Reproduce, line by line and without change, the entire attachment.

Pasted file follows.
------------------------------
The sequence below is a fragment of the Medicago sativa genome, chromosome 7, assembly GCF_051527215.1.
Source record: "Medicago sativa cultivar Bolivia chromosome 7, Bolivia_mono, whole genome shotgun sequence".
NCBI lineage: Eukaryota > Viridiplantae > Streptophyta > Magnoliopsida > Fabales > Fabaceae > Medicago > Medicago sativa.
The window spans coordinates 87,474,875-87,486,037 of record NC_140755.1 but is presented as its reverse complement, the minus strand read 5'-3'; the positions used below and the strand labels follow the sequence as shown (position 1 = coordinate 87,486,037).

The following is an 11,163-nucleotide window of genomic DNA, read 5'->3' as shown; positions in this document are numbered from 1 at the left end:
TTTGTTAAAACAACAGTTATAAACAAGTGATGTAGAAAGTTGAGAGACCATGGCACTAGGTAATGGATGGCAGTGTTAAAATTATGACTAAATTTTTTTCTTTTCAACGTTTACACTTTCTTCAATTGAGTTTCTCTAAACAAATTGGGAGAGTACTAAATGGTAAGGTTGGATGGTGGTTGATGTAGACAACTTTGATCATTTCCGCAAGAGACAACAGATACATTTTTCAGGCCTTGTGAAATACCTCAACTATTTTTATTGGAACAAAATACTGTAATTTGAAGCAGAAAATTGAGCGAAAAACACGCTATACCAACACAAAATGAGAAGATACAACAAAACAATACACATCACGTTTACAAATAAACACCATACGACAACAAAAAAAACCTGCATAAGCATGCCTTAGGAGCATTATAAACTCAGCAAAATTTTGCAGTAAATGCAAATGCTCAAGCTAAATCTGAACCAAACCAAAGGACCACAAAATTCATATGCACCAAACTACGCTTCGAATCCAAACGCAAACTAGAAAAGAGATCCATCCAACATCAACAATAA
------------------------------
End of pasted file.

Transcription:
The sequence below is a fragment of the Medicago sativa genome, chromosome 7, assembly GCF_051527215.1.
Source record: "Medicago sativa cultivar Bolivia chromosome 7, Bolivia_mono, whole genome shotgun sequence".
NCBI lineage: Eukaryota > Viridiplantae > Streptophyta > Magnoliopsida > Fabales > Fabaceae > Medicago > Medicago sativa.
The window spans coordinates 87,474,875-87,486,037 of record NC_140755.1 but is presented as its reverse complement, the minus strand read 5'-3'; the positions used below and the strand labels follow the sequence as shown (position 1 = coordinate 87,486,037).

The following is an 11,163-nucleotide window of genomic DNA, read 5'->3' as shown; positions in this document are numbered from 1 at the left end:
TTTGTTAAAACAACAGTTATAAACAAGTGATGTAGAAAGTTGAGAGACCATGGCACTAGGTAATGGATGGCAGTGTTAAAATTATGACTAAATTTTTTTCTTTTCAACGTTTACACTTTCTTCAATTGAGTTTCTCTAAACAAATTGGGAGAGTACTAAATGGTAAGGTTGGATGGTGGTTGATGTAGACAACTTTGATCATTTCCGCAAGAGACAACAGATACATTTTTCAGGCCTTGTGAAATACCTCAACTATTTTTATTGGAACAAAATACTGTAATTTGAAGCAGAAAATTGAGCGAAAAACACGCTATACCAACACAAAATGAGAAGATACAACAAAACAATACACATCACGTTTACAAATAAACACCATACGACAACAAAAAAAACCTGCATAAGCATGCCTTAGGAGCATTATAAACTCAGCAAAATTTTGCAGTAAATGCAAATGCTCAAGCTAAATCTGAACCAAACCAAAGGACCACAAAATTCATATGCACCAAACTACGCTTCGAATCCAAACGCAAACTAGAAAAGAGATCCATCCAACATCAACAATAA